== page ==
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The divergence between “the family” and the families

Between 2016 and 2018, Latin America experienced protests and demonstrations by conservative groups against policies such as the recognition of equal marriage, gender identity, and the incorporation of sexual and reproductive education in school textbooks. Their impact on politics has forced changes in public policies, however, the pandemic and the political crisis that the region has suffered have slowed down the conservative advance. Nevertheless, once the pandemic is over, there is a high probability that there will be a return of these mobilizations, and we will once again experience significant socio-political confrontations. 

The family

One of the central themes of these movements is, obviously, the family. Here, we must make a distinction between the plural and the singular: should we speak of a plurality of existing family configurations or of an ideal type of family? The facts ineluctably refer us to the use of the plural. There is a great variety of family configurations: two-parent families with children, single-parent families, multigenerational families, female heads of household, heterosexual two-parent families, homosexual two-parent families, or composite families. There are also foster families, foster families, and many others.

On the other hand, not all families are constituted on the basis of a marriage contract. Indeed, there are a large number of de facto unions. If we bring up the cultural element, we will see families based on monogamy and others on polygamy. The categories are many.

When the conservative movement refers to “the family”, in the singular, it is generally taking as a basis the Judeo-Christian thought that defines it as the union of a man and a woman who have children to fulfill the functions of reproduction, survival, and social regulation given by the patriarchal power. Thus, “the family is recognized from a single version, anchored in the structure mother, father and children; the only socially recognized family is the one that today is called nuclear family”, as defined by psychologist Mariana Andrea Pinillos Guzmán.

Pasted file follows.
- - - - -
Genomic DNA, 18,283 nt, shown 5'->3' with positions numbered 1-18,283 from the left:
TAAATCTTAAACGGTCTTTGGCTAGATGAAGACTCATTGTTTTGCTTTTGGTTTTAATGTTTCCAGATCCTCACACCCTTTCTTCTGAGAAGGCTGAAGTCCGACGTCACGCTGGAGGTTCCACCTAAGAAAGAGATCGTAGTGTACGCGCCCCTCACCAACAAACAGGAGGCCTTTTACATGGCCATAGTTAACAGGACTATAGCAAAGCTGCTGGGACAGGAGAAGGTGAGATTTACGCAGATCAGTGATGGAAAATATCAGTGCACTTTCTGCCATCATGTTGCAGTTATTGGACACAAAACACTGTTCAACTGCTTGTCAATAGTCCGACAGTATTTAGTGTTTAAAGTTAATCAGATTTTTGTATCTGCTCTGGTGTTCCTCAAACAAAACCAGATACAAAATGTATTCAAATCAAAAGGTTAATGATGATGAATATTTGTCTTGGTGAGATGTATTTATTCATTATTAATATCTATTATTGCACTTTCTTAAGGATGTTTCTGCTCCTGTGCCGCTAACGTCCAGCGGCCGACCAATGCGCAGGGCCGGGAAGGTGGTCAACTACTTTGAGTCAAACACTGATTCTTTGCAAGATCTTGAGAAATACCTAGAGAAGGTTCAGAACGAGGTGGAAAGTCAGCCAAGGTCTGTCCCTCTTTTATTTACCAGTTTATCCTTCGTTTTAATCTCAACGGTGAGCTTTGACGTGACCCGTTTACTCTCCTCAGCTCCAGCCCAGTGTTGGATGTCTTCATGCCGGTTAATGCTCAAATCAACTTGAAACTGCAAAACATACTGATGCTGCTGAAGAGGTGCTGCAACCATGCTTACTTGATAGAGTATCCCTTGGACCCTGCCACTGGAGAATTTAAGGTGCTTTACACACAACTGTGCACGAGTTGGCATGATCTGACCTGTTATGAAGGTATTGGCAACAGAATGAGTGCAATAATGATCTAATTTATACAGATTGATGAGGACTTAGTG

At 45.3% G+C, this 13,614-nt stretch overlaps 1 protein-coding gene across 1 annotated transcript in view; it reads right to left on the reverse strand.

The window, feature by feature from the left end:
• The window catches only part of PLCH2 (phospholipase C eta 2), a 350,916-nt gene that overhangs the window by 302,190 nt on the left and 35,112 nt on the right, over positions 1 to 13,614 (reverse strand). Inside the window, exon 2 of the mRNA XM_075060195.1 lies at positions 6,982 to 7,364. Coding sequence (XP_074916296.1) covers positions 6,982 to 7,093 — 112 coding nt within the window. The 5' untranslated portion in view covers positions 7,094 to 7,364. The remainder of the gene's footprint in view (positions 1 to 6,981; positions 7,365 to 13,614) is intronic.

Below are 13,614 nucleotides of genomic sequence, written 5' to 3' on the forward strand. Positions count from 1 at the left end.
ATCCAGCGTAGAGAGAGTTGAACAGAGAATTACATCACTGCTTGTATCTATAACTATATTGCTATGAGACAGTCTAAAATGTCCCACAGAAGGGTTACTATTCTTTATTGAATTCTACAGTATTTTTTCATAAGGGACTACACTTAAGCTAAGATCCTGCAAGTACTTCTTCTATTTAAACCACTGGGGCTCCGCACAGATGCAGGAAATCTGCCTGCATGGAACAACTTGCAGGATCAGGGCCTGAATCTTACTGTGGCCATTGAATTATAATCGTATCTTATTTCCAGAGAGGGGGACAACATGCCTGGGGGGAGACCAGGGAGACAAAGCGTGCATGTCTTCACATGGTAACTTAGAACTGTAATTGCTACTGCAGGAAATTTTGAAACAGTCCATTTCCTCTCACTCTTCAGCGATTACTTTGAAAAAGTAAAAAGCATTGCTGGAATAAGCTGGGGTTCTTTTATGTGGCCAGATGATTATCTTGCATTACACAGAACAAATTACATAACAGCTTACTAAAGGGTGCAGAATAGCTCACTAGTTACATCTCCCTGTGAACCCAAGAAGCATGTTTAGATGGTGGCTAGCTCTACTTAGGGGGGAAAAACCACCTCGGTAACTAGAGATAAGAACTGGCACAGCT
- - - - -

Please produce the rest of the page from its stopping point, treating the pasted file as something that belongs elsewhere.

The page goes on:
The traditionalist and conservative voices based on this concept of family, however, are not so homogeneous. There are extreme positions and other more moderate ones. The more extreme ones use the qualification of “dysfunctional families” to refer to any type of configuration other than the nuclear heterosexual two-parent family.

The more moderate ones, on the other hand, see diversity and do not disqualify single-parent families, heterosexual two-parent composite families or extended families, among others. The contentious issue for moderates has more to do with sexual orientation and gender. Their breaking point is the nuclear two-parent homosexual family. But still, within this same topic, there are different positions among those who oppose, above all, the legal recognition of the homosexual two-parent family or the use of “marriage” as a reference to describe it, but are not as uncomfortable with the same degree of free union, considering it as a private issue.

Children and adolescents

The other important issue concerns children and adolescents as “subjects of rights”. There are different trends. One side opposes the idea of the family composed of “subjects”, advancing instead the idea of the family as a single subject. The family is understood as a unit or human group that is conceived of as a single voice. In other words, a whole that cannot be divided and one where the parents are the main spokespersons.